Longtime entomologist Peter Landolt, the former research leader for the U.S. Department of Agriculture’s research laboratory in Wapato, Washington, has died.
Landolt, an avid runner, died Dec. 22 during a routine run near his home in Vancouver, Washington. He was 66.
Landolt spent 40 years as a research entomologist for the USDA-Agricultural Research Service in four locations, most recently in Wapato, from which he retired in January 2018, according to a memo from Robert Matteri, the service’s Pacific West area director.
Throughout his career, Landolt authored or co-authored more than 200 scientific journal articles, made more than 100 presentations at scientific meetings and was awarded research grants from federal and state agencies, agricultural commodity groups and companies collectively worth more than $2.4 million, Matteri said.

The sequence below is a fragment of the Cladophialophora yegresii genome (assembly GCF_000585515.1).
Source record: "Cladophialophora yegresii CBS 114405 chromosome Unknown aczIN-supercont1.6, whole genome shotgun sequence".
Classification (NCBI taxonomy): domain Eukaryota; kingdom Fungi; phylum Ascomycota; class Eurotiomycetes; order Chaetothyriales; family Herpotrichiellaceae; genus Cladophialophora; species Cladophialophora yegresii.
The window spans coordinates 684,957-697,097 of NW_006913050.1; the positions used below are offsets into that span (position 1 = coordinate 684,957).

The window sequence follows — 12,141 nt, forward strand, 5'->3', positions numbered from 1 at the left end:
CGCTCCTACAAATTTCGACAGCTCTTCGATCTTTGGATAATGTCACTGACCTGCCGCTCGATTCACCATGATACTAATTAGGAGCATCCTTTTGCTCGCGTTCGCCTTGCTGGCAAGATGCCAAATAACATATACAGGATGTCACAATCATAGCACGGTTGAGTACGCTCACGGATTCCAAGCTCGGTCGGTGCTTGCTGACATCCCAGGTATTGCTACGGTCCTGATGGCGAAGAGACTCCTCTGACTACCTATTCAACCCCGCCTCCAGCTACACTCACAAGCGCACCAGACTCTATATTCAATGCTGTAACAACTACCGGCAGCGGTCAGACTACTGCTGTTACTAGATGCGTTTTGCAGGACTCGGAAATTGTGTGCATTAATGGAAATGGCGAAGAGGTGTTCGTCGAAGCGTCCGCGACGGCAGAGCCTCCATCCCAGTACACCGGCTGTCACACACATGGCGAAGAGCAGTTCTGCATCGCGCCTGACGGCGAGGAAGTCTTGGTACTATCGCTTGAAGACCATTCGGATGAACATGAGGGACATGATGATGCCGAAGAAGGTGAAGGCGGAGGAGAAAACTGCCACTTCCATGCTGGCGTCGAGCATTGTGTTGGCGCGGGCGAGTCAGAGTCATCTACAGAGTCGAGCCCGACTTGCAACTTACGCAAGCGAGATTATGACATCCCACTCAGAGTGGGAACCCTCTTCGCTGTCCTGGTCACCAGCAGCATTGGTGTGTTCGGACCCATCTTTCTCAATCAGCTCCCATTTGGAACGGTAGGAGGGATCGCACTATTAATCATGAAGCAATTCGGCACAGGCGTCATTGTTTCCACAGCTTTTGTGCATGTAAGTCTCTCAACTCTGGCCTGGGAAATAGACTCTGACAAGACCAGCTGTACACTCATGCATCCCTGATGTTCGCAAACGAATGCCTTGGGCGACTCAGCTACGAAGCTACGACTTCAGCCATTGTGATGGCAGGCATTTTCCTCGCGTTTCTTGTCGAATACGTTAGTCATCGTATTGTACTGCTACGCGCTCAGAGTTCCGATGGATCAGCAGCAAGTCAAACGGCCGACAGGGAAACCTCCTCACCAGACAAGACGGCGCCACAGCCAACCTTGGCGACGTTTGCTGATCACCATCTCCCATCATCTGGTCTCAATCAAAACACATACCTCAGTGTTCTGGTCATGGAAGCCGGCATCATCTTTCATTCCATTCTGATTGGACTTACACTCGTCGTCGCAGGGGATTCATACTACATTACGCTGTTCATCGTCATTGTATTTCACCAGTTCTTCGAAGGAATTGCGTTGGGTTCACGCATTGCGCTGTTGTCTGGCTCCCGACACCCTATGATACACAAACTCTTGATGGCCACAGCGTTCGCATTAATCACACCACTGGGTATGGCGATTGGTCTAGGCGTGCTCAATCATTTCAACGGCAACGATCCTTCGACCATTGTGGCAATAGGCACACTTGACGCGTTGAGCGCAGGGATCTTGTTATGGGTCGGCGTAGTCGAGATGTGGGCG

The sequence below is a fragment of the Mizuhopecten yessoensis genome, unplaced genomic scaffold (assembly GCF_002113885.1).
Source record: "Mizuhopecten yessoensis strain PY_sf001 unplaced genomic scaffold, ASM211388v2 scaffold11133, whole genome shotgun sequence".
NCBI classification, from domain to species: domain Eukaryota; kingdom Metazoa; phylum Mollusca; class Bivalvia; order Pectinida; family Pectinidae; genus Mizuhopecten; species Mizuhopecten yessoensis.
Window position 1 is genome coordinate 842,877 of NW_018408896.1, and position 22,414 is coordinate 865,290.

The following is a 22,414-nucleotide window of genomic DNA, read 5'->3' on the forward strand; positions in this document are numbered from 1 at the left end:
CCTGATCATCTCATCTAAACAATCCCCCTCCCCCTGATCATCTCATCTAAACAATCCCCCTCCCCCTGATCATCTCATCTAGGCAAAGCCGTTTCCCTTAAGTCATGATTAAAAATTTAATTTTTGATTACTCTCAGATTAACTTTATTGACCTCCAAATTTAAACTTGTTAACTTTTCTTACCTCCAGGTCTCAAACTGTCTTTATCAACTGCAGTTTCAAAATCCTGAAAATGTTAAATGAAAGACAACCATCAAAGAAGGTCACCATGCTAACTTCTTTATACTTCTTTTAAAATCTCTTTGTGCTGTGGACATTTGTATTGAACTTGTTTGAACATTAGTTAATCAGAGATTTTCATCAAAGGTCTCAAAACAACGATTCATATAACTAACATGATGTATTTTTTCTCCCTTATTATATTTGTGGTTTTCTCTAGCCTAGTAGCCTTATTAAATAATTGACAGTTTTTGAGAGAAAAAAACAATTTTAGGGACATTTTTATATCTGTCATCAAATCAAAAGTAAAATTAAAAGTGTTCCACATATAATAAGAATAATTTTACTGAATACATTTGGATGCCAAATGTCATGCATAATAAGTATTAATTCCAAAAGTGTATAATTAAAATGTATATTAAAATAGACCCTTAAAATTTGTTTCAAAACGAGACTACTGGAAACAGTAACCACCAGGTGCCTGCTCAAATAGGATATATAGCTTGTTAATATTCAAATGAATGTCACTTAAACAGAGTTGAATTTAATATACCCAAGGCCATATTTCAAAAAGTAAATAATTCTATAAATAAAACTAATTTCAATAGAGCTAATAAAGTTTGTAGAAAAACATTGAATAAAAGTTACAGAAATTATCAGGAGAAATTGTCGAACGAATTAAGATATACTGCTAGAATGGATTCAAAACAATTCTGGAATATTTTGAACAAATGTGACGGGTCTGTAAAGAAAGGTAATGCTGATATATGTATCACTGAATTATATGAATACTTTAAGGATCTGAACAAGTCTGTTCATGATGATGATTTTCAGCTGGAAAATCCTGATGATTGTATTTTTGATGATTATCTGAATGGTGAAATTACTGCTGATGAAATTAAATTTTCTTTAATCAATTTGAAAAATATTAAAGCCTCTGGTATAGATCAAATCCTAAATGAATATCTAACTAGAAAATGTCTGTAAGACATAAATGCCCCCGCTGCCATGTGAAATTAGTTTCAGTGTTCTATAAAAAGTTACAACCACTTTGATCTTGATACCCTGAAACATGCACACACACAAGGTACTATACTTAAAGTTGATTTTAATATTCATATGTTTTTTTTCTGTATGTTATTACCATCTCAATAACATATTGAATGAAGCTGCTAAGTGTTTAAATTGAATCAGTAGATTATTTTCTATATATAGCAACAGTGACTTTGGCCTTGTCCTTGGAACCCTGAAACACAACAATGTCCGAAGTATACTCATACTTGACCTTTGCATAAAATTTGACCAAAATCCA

His areas of expertise included insect behavior, chemical attractants and social wasp biology. In the tree fruit industry, he was well known for developing attractants for spotted wing drosophila, codling moth, brown marmorated stink bug and other tree fruit pests. In recent years, Landolt and a colleague discovered a pear ester and acetic acid concoction used to attract female codling moths.
He also studied stinging insects, with his work controlling wasp swarms at NASA’s space shuttle launch platform featured in Discover magazine, Matteri said.